The Coca Cola Hi Fi Club Hops at the Embassy Ballroom started in 1959 and ran until 1963, following the change in music brought about by Elvis Presley and Bill Haley and the Comets. The Hops were run by radio announcer Colin Nichol, who was also President of the local Club.

These Coca Cola Hi Fi Club events coincided with the beginning of television in Western Australia. Prior to this, many of the hotels had talent quests in the 1950s and bands not only had the Embassy and Canterbury Court, but also the Cottesloe Civic Centre, Government House; and Romano’s and La Tenda Night Clubs.

In 1960, TVW launched Teenbeat with the resident band being Clive Higgins and The Zodiac All-Stars, helped by Colin, as were many other artists who made their way onto the program. It was also the year that Colin was enticed to change stations from 6PM to 6KY-NA where he became the top rating DJ in Perth, and station Programme Director, whilst 6KY went to Number One as well. This was orchestrated to suit Coca-Cola, with the Hi-Fi Club now following Colin to the Bob Mercer managed station.

6PM Hi-Fi Club
(Courtesy of Colin Nichol)

Colin hosted the Coca Cola Hi Fi Club Hops at the Embassy Ballroom from 1959 until 1963. They enjoyed an attendance of between 1,000 and 2,000 teenagers attended these Saturday afternoon dances, until there was competition from Canterbury Court, which ran gigs at the same time.

To gain entrance, the teenagers had to be members, with Membership Cards obtained through Colin’s Hi Fi radio show on 6KY, which was broadcast from 5 to 6pm, five nights a week. Every state club ran on the same format. Johnny O’Keefe and the Dee Jays were the House Band in NSW; Col Joye and the Joy Boys in Victoria and The Penny Rockets in South Australia. These bands made guest appearances on the Perth show, where Bill Blaine and the Dynamics were the house band.


Coca Cola Hi Fi Club Hops at the Embassy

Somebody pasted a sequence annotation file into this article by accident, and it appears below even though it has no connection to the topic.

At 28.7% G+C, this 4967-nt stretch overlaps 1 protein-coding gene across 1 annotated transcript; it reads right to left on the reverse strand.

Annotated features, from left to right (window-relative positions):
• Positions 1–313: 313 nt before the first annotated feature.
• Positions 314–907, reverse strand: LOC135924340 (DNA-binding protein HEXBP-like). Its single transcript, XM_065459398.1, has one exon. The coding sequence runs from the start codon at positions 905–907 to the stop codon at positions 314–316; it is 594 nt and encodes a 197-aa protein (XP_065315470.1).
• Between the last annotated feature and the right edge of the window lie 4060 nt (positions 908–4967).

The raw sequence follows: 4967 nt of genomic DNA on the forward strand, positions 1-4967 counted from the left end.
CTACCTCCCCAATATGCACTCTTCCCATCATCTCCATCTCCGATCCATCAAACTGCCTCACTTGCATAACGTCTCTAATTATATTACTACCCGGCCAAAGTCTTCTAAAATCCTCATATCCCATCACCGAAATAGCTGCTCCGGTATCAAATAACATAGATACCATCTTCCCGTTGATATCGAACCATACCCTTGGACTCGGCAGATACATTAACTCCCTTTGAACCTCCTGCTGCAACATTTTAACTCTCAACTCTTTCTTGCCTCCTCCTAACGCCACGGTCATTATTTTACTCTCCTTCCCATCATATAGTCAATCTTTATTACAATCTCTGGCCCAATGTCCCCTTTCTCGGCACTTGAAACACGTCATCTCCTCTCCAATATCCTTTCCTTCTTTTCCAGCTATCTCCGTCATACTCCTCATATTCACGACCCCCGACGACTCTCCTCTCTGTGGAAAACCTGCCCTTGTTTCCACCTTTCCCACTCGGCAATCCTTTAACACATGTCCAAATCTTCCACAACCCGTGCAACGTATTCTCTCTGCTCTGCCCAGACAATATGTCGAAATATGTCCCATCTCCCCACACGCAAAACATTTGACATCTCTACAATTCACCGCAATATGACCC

(Courtesy of Colin Nichol)

Coca-Cola’ subsidiary Gest (Golden West Soft Drinks) also sponsored the Club 7 Teen teenage shows on TVW Channel 7 which were hosted by Gary Carvolth from 1963 to 1964, then by Johnny Young. Interestingly, Gary took over the 6PM monday to friday radio shift to be then sponsored by Schweppes soft drinks. The time slot that was vacated by Colin Nichol. Gary also presented teenage hops at the Pagoda in Como for Pepsi, even though the building at that time had a large Coca-Cola sign on the roof.

The Pagoda – a Como landmark since 1926
(Photo © State Library of Western Australia)

One of the biggest critics of both White City and the Lotteries Commission was an organising body of the feminist movement in Australia that was founded in 1909, called the Women’s Service Guilds of Western Australia (WSG). The WSG was affiliated with the Karrakatta Club, the Woman’s Christian Temperance Union of Western Australia and international suffrage movements. Notable members include Edith Cowan (the first woman elected to an Australian parliament) who cofounded the WSG with Bessie Rischbieth, with broadcaster Irene Greenwood being a prominent member. They founded the Kindergarten system in WA, the local Girl Guides Association and fought for the Mount Henry Hospital home for elderly women. A hospital funded by the Lotteries Commission, which ironically the WSG was against as it was deemed to be gambling. The WSG ceased its operation in 1997, nearly 90 years after it began.

Royal Perth Hospital official opening 1948
(Photo © State Library of Western Australia)

One of the biggest works undertaken by the Lotteries Commission was the Royal Perth Hospital, which was opened on 3rd June 1948, followed by the Mt Henry Hospital for aged women, which was built in 1951 and was funded entirely by the Commission. The Lotteries Commission continued to fund public hospitals for buildings, renovations and equipment. It continued the practice of providing funding for a third of the building cost, shared with the Department of Health and local hospital boards. Princess Margaret, King Edward Memorial, St John of God, the South Perth Community Hospital, Heathcote and the Claremont Mental Hospital, and many regional hospitals were assisted. Without the Commission’s support many hospitals, especially those in country areas, would have ceased to operate. The Lotteries Commission has since deviated from the original aims of the Ugly Men’s Association to now support sporting organisations, arts and cultural groups.